The “thump, thump, thump” from the nightclub up the street was really starting to aggravate me. A younger me would have struck out to find the source of the sound and probably relished the action on the dance floor. But I am now my older self and instead chose to grouse about for a while until realizing that this is how I spend the first night on any trip – – fuming and complaining. I should not travel on the first day of a trip.
Our decision to come to Costa Rica was somewhat impulsive. For several months we had been planning to visit Copper Canyon via the El Chepe train from Chihuahua to Los Mochis followed by a couple weeks at the Sea of Cortez. As time drew near we came to understand that January is not the time to visit Copper Canyon and decided to scrap the plan. The next morning I was going about my day resigned to being in Albuquerque for the entire winter, and found out later that Paula had been conspiring with herself, behind my back, researching other destinations.
It is possible, still, to find travel bargains at the last minute if you don’t mind small amounts of inconvenience. In our case it was cramming seven hours of flying into a sixteen hour travel day. I can’t say whether it is the seven hours of sitting or the nine hours of waiting that is the more difficult challenge.
Aside from the physical stress, I had a couple of psychic shocks due to encountering a future I was hoping I could avoid. Others might think these experiences to be somewhat mundane. The first instance occurred on an escalator at the Atlanta airport. In the course of the ride to the top, three people, almost simultaneously, keyed information into their watches, perhaps text messages or the like. I know people who have these contraptions, of course, but, Luddite that I am, I’ve always considered them to be useless trinkets, never tools people might actually use them to organize their lives.
Okay, that was a throw away rant. Not really serious, nor caring that much. The other event, however, I found really frightening. As we boarded the plane, the gate attended did not take our boarding passes, but only took photographs of our faces and handed us receipts with our names and seat assignments. I wasn’t aware that facial recognition technology was being deployed routinely. Clearly the photograph from our scanned passports were linked with our flight data which allowed for quick linking of images. I wonder, though, to what degree that information is used to track us through our journey.
I cannot say I spent the entire flight pondering this distopian future, fantasizing about _Minority Report_ and _1984_, but I also can not say that I didn’t. We arrived in San Jose late at night. Needless to say the city was dark, as was my mood. After settling into a comfortable bed and giving up my desire for perfect quietude, I found myself waking to a bright day in the tropics. My self concept was a bit like the following photo:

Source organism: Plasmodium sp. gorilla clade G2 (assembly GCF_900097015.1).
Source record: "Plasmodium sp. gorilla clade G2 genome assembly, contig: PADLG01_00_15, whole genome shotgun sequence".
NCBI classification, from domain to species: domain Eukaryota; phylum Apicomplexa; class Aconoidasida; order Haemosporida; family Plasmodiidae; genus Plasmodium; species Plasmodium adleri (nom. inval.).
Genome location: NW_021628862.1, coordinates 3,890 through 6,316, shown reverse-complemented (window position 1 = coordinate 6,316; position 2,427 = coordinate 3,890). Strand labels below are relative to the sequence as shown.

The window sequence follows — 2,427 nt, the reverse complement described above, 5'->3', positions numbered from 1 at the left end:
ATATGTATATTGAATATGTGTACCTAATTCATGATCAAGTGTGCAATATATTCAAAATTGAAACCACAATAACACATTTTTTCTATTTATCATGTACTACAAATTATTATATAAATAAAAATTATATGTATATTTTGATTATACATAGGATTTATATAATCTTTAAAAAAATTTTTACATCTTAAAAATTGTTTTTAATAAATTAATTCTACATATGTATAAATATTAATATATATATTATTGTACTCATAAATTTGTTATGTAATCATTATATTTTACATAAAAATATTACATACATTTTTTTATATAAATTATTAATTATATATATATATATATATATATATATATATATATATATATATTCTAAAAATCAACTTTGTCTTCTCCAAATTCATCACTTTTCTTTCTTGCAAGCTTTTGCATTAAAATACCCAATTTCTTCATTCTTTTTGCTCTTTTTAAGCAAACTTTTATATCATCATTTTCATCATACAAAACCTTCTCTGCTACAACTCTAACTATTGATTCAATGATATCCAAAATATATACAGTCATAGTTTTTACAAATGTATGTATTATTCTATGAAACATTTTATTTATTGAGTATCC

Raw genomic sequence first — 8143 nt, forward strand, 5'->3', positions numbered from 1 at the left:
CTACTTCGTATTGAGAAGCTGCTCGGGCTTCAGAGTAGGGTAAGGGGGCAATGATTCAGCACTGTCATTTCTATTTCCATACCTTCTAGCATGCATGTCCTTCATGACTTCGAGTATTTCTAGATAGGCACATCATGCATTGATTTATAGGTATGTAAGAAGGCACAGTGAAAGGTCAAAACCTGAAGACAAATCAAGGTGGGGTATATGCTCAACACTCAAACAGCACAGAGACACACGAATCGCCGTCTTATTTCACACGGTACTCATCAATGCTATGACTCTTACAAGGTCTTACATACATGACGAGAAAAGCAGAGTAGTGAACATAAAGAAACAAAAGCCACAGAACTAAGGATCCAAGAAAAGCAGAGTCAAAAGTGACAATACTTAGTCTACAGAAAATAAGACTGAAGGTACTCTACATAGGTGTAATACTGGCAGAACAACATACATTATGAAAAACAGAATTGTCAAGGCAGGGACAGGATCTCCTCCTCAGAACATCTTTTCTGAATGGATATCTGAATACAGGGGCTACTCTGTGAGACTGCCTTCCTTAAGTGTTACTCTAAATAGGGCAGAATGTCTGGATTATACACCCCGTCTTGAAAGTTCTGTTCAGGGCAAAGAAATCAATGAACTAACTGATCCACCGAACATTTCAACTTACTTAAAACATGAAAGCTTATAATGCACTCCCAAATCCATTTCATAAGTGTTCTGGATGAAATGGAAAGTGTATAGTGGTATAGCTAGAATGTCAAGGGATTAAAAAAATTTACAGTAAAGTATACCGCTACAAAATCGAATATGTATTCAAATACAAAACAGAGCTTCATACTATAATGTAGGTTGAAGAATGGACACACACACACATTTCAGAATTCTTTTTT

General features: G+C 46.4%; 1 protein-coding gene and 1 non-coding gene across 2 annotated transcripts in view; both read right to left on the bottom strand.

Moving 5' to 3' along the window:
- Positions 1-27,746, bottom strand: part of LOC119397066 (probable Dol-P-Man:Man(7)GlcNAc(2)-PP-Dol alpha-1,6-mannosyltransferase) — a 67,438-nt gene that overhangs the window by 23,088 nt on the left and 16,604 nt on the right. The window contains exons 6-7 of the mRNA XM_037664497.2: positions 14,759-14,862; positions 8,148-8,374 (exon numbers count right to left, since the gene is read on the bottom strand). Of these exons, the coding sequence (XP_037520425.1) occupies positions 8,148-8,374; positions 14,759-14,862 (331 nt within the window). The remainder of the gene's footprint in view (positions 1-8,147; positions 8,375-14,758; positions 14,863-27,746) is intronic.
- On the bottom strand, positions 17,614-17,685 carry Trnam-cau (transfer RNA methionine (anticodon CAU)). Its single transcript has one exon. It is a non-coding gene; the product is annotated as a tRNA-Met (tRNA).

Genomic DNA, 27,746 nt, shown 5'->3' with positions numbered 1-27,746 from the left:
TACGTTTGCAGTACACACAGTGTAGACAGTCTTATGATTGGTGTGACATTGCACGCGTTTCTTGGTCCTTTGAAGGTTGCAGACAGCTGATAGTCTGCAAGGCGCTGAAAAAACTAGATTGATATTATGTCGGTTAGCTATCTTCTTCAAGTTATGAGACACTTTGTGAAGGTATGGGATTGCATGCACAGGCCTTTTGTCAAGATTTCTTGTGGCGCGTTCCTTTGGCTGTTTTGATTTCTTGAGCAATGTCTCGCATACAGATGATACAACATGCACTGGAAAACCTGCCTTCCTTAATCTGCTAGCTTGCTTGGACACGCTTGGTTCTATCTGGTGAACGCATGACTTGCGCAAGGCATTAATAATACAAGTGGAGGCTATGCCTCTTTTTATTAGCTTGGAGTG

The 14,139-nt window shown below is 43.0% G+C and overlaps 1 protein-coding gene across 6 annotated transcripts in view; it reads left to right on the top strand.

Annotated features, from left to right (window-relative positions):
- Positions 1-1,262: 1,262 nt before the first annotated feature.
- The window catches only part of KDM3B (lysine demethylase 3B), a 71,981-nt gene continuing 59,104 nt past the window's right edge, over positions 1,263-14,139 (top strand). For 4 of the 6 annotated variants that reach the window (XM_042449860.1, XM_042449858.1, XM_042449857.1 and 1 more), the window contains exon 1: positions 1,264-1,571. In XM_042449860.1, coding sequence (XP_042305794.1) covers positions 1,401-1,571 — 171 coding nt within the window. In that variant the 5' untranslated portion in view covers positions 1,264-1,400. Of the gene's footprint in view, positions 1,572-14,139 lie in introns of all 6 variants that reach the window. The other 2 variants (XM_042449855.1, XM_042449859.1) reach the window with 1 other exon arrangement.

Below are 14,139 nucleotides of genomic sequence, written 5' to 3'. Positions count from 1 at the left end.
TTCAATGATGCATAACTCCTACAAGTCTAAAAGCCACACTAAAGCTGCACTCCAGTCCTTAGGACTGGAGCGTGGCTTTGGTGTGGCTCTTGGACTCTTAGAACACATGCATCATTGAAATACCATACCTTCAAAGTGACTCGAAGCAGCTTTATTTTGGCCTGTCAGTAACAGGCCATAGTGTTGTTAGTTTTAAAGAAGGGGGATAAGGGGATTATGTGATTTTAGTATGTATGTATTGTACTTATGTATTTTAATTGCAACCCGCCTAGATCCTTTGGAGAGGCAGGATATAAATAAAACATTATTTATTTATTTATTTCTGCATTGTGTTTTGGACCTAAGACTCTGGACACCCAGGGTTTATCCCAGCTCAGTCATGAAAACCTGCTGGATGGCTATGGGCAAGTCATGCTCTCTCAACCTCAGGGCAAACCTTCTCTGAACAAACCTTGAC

During our morning walk, which somehow stretched until sunset, we found that our hotel is in a good location to experience the sights and sounds of San Jose. I wouldn’t describe it as a charming city, but I can say I have taken it off my list of cities I prefer to avoid. The air was cool, with a slight breeze (that intensified over the day) with alternating periods of sunshine and cloudiness.
Paula is writing her blog entry for the day as I type this, and she is much better than I at describing our experience, so I will just mention a few bits.
We visited churches and a cathedral. I will repeat my frequent observation that Catholic churches in Latin America seem be monuments to the Virgin Mary much more that Jesus Christ. Christ is present, of course, but central prominence seems to always go to Mary. I imagine educated people have written knowledgeably about this phenomenon, though I think my intuitive and unsupported notions are probably more accurate. This has to have been an accommodation to the local population by the Spanish occupiers. Jesus could be conceived through immaculate conception, but could not have been born without a Mother.
Here are a couple images of Mary in her places.
The churches are immaculately maintained, unlike the general environment of the city. Here are some more images.
We also toured the Teatro Nacional. This theater was constructed in the late nineteenth century. It is smaller than other national theaters, and could use a facelift of sorts, but it nonetheless has a charming elegance and thoughtful architectural and design flourishes. We hitched a ride with a group of kids who were getting a tour from actors in period costume, playing the parts of the building architect, the President and First Lady of Costa Rica. It was nice to be around youthful energy .
A few images:
Here are a few more images from the day, in no particular order:
That’s it for today.